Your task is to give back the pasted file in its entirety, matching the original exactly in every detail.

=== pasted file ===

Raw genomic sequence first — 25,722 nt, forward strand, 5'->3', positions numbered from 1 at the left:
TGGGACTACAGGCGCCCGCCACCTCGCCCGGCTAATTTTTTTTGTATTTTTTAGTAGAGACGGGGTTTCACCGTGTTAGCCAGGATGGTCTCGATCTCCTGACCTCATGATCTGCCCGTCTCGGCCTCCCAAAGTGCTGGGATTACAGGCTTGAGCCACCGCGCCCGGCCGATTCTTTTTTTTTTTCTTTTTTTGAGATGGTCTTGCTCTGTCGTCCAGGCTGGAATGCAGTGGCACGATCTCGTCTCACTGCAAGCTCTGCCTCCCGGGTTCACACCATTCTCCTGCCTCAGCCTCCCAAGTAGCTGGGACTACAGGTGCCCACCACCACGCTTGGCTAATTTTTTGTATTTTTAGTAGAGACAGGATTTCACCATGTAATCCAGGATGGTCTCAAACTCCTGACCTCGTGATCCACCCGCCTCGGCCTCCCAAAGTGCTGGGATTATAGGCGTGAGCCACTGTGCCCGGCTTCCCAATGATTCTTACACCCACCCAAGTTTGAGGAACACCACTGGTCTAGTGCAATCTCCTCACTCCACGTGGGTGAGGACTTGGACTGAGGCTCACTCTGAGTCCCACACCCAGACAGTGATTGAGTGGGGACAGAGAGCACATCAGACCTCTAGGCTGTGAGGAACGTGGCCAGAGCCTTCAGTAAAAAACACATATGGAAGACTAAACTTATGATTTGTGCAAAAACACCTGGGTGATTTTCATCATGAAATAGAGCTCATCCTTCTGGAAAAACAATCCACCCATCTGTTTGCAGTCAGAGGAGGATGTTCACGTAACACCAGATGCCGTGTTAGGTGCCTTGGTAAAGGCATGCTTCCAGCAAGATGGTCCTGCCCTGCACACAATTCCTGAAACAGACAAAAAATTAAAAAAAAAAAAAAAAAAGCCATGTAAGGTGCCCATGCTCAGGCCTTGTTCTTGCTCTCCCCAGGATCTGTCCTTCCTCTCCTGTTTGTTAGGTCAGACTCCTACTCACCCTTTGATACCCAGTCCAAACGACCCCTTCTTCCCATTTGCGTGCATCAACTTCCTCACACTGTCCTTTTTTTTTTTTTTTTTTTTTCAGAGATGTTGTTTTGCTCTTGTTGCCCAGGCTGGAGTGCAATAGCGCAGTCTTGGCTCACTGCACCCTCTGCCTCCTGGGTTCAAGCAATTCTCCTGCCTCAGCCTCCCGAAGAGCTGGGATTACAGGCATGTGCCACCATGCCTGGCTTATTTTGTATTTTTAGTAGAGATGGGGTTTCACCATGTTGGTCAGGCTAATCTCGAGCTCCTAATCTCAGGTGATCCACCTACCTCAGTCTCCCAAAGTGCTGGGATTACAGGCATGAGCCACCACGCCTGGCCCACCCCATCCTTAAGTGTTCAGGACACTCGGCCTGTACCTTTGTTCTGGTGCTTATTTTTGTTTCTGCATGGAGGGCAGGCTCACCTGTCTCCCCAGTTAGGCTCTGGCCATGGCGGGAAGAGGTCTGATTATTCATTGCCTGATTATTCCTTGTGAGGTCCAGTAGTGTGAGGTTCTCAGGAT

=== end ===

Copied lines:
Raw genomic sequence first — 25,722 nt, forward strand, 5'->3', positions numbered from 1 at the left:
TGGGACTACAGGCGCCCGCCACCTCGCCCGGCTAATTTTTTTTGTATTTTTTAGTAGAGACGGGGTTTCACCGTGTTAGCCAGGATGGTCTCGATCTCCTGACCTCATGATCTGCCCGTCTCGGCCTCCCAAAGTGCTGGGATTACAGGCTTGAGCCACCGCGCCCGGCCGATTCTTTTTTTTTTTCTTTTTTTGAGATGGTCTTGCTCTGTCGTCCAGGCTGGAATGCAGTGGCACGATCTCGTCTCACTGCAAGCTCTGCCTCCCGGGTTCACACCATTCTCCTGCCTCAGCCTCCCAAGTAGCTGGGACTACAGGTGCCCACCACCACGCTTGGCTAATTTTTTGTATTTTTAGTAGAGACAGGATTTCACCATGTAATCCAGGATGGTCTCAAACTCCTGACCTCGTGATCCACCCGCCTCGGCCTCCCAAAGTGCTGGGATTATAGGCGTGAGCCACTGTGCCCGGCTTCCCAATGATTCTTACACCCACCCAAGTTTGAGGAACACCACTGGTCTAGTGCAATCTCCTCACTCCACGTGGGTGAGGACTTGGACTGAGGCTCACTCTGAGTCCCACACCCAGACAGTGATTGAGTGGGGACAGAGAGCACATCAGACCTCTAGGCTGTGAGGAACGTGGCCAGAGCCTTCAGTAAAAAACACATATGGAAGACTAAACTTATGATTTGTGCAAAAACACCTGGGTGATTTTCATCATGAAATAGAGCTCATCCTTCTGGAAAAACAATCCACCCATCTGTTTGCAGTCAGAGGAGGATGTTCACGTAACACCAGATGCCGTGTTAGGTGCCTTGGTAAAGGCATGCTTCCAGCAAGATGGTCCTGCCCTGCACACAATTCCTGAAACAGACAAAAAATTAAAAAAAAAAAAAAAAAAGCCATGTAAGGTGCCCATGCTCAGGCCTTGTTCTTGCTCTCCCCAGGATCTGTCCTTCCTCTCCTGTTTGTTAGGTCAGACTCCTACTCACCCTTTGATACCCAGTCCAAACGACCCCTTCTTCCCATTTGCGTGCATCAACTTCCTCACACTGTCCTTTTTTTTTTTTTTTTTTTTTCAGAGATGTTGTTTTGCTCTTGTTGCCCAGGCTGGAGTGCAATAGCGCAGTCTTGGCTCACTGCACCCTCTGCCTCCTGGGTTCAAGCAATTCTCCTGCCTCAGCCTCCCGAAGAGCTGGGATTACAGGCATGTGCCACCATGCCTGGCTTATTTTGTATTTTTAGTAGAGATGGGGTTTCACCATGTTGGTCAGGCTAATCTCGAGCTCCTAATCTCAGGTGATCCACCTACCTCAGTCTCCCAAAGTGCTGGGATTACAGGCATGAGCCACCACGCCTGGCCCACCCCATCCTTAAGTGTTCAGGACACTCGGCCTGTACCTTTGTTCTGGTGCTTATTTTTGTTTCTGCATGGAGGGCAGGCTCACCTGTCTCCCCAGTTAGGCTCTGGCCATGGCGGGAAGAGGTCTGATTATTCATTGCCTGATTATTCCTTGTGAGGTCCAGTAGTGTGAGGTTCTCAGGAT